What are you telling your kids about the economy?

With all of the market turmoil over the last several years, what should you be telling your children? We know that our kids are watching and they know things are going on that stress us out. With limited knowledge of markets and economies, how do you explain to them that the stock market is volatile and that unemployment is above 9%?

The first step is to talk in their language. This means using metaphors that they will understand and relate to. Depending on the age of your children, a simple explanation like “We aren’t going to be able to go to the movies for a little while” might be sufficient. For a teenager, this might be the perfect time to teach them about budgets. Sit down and write down every expense that they are responsible for, such as school tuition, gas, cash for dates and dinners out. Then look at where they can help cut expenses to understand the tradeoffs of there not being enough money.

Overall, trying to shield your children from the realities of the world would be a mistake. They probably know bad things are going on, no matter their age. Try to use this as an opportunity to reassure, educate and include them in the discussions.

CPFCU published an article with several ways to include children of various ages in the discussion about money, markets and the economy.

Share Button
Print Friendly, PDF & Email

, ,

2 Responses to What are you telling your kids about the economy?

  1. Richard Trachtman September 15, 2011 at 7:45 pm #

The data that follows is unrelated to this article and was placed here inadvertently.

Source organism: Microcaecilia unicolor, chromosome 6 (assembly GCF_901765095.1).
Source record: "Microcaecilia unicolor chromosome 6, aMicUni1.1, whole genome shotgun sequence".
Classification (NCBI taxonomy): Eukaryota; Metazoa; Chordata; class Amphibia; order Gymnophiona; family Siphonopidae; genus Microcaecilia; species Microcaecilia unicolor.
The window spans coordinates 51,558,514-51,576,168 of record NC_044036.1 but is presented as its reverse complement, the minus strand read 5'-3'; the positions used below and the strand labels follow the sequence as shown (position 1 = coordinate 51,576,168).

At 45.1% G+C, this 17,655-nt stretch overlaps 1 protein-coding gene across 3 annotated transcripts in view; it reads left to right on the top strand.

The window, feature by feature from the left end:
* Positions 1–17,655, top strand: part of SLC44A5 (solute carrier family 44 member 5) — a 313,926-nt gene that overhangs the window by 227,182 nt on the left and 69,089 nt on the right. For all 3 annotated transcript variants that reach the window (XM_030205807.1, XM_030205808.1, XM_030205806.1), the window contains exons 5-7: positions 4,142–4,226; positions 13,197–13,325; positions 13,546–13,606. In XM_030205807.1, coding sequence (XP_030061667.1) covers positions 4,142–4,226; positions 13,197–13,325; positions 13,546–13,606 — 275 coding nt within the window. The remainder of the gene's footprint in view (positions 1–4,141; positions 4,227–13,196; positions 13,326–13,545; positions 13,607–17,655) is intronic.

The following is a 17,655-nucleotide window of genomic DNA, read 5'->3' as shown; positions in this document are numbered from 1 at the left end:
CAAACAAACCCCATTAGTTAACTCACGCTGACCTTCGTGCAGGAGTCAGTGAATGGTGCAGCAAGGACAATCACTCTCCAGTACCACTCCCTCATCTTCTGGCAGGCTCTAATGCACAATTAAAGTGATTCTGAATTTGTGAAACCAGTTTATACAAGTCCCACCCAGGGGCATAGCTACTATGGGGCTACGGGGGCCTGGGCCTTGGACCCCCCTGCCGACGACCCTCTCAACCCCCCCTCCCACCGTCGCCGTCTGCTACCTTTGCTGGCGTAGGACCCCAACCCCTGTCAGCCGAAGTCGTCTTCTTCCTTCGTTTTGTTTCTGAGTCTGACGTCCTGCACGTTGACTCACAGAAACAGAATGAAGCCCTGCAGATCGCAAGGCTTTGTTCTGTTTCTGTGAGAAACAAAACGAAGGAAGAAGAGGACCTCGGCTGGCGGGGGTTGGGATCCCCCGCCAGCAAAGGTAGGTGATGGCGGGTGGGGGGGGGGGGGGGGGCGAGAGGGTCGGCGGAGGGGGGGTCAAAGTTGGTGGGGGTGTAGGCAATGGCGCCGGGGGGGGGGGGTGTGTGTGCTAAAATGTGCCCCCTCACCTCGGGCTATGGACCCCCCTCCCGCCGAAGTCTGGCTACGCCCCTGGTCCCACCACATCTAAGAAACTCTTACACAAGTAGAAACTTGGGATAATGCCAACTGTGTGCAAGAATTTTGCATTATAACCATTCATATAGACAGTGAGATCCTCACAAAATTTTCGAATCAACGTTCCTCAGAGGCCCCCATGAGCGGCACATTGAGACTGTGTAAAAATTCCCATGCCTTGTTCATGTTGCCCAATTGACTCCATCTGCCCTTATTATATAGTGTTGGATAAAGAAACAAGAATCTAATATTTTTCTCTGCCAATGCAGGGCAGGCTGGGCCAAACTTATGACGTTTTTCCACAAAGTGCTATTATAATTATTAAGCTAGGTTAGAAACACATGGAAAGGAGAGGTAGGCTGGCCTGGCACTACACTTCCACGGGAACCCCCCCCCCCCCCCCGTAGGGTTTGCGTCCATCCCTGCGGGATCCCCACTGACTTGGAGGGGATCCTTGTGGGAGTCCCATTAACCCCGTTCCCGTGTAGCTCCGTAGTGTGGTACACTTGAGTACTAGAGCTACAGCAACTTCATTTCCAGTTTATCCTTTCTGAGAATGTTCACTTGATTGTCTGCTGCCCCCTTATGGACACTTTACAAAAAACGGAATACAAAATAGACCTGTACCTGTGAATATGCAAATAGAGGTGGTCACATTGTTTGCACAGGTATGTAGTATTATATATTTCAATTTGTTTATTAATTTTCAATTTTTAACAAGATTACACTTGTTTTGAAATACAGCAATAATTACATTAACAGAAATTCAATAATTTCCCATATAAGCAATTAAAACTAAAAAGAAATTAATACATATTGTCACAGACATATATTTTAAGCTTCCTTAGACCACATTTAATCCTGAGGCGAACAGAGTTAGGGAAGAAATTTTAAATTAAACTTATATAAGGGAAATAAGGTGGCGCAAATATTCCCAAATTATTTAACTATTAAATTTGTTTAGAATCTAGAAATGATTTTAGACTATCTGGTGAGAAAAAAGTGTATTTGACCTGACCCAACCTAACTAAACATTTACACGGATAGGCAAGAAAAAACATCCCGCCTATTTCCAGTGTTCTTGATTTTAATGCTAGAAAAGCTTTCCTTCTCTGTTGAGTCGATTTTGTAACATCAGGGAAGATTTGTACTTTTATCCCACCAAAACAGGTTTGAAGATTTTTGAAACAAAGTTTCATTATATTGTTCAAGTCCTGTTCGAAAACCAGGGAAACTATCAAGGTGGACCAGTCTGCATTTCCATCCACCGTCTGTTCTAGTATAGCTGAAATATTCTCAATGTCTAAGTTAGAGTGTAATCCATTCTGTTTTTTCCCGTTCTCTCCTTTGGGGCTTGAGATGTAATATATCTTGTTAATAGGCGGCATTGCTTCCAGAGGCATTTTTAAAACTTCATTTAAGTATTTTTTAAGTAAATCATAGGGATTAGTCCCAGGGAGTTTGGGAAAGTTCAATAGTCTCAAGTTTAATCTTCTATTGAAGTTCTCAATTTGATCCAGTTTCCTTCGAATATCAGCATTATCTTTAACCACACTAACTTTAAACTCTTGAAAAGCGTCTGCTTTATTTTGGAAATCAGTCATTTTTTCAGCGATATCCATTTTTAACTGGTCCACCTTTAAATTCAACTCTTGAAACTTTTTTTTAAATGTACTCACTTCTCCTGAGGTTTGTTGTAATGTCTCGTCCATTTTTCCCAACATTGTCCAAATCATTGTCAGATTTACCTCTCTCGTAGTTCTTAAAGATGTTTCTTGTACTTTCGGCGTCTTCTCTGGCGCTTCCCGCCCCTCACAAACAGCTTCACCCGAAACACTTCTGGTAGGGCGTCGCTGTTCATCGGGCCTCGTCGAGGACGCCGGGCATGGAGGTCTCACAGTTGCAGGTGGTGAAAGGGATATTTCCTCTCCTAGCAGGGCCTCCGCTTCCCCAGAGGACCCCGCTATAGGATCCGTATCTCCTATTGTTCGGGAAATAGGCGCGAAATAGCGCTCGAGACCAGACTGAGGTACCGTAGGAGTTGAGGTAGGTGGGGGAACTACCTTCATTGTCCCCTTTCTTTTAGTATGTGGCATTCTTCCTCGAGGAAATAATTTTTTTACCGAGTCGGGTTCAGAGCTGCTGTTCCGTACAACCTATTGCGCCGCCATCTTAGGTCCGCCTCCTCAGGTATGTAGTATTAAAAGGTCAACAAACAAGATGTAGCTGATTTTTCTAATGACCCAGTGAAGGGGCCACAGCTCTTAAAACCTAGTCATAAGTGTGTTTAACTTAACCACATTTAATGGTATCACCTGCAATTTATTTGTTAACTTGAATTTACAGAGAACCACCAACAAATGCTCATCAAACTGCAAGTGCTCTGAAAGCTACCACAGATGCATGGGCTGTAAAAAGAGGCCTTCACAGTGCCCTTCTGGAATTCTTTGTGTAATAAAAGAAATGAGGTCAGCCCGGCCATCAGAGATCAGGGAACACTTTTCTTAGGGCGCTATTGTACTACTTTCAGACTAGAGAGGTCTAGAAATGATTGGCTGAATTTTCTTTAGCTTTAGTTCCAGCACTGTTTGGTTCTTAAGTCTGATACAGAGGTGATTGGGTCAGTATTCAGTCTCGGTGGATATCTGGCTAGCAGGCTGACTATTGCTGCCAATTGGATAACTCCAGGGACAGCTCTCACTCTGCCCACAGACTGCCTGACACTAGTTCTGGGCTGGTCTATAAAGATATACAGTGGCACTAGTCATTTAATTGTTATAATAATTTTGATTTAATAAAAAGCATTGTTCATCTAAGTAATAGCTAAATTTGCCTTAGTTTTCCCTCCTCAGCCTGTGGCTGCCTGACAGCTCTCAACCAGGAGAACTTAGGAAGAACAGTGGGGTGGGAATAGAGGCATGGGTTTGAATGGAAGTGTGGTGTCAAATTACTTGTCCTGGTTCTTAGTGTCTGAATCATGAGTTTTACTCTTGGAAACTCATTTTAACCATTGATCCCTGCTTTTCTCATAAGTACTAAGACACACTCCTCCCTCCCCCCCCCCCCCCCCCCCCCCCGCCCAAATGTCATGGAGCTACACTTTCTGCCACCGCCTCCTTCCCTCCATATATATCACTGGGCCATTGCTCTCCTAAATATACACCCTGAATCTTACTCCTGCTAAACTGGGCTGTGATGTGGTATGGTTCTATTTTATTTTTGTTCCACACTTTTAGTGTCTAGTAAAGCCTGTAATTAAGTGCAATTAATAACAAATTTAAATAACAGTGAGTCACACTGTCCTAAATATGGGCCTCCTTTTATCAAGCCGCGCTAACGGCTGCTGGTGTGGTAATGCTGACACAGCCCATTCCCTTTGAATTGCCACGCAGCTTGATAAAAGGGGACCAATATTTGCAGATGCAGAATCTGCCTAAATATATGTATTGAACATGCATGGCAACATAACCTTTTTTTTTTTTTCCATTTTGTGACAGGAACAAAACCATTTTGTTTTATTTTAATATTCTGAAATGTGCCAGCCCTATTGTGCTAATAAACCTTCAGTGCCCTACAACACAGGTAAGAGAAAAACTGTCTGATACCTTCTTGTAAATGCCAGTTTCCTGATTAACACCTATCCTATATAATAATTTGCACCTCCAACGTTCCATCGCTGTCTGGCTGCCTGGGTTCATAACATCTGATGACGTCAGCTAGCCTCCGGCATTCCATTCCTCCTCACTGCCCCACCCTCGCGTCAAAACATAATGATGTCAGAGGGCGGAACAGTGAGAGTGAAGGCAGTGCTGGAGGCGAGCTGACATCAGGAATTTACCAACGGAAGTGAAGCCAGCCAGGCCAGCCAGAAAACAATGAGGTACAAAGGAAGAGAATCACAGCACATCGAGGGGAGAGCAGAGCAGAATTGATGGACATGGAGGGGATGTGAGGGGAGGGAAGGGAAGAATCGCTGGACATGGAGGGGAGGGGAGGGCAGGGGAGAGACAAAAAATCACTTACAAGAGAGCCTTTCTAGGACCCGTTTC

You are certainly right about addressing children’s need to know based on their age and cognitive ability. I fear it might be a burden for a teenager to have all of the expenses that go to their care laid out for them. Better to say that what money the family has is for all of their needs as well as some expenditures that could be cut back if necessary. (“We have to pay for gas to get dad and mom to their jobs and you kids to school. We have to pay for food and fuel for heat, but could wear sweaters and turn the thermostat down a degree or two. We think it is important to pay for health insurance and homeowners insurance because …. We don’t have to eat out in restaurants but, if we are lucky and doing well enough we can afford that on special occasions. And maybe this year, because mom or dad has been laid off, or because the family store is not bringing in as much money, or because our investment returns are poor — we can’t take a vacation and can’t afford for you to have that really cool $100 pair of sneakers. We will all have to sacrifice.”)
    Kids should, from an early age be taught about budgets, saving and making choices about what and when to spend. For kid old enough to understand, and for parents who really haven’t educated themselves about the basics of our economy and how money works this is a good time for them to try to broaden their understanding. A bit of reading and family discussion around this topic would be really good. Asking some questions and trying to figure out the answers would be good. Like: Why does a bottle of water cost more than milk? Why are there so many competing adds trying to convince us that we need to buy stuff? Why does it hurt the economy if consumers are not buying and banks aren’t lending? What are interest rates and why do some people have to borrow money than others? And, what exactly is money anyway?
    Not easy questions, some of these, but working on getting educated can provide a sense of mastery and control at a time when it is easy to feel helpless and overwhelmed.- for the parents as well as the kid. And working on it together might just help pull the family together at a time when economic stress might pull it apart. And the education will stand all of us in good stead when economic times are better again.


  1. What are you telling your kids about the economy? | Financial Awakenings « A Richer Life – Steve’s Blog - September 16, 2011

    […] What are you telling your kids about the economy? | Financial Awakenings. LD_AddCustomAttr("AdOpt", "0"); LD_AddCustomAttr("Origin", "other"); […]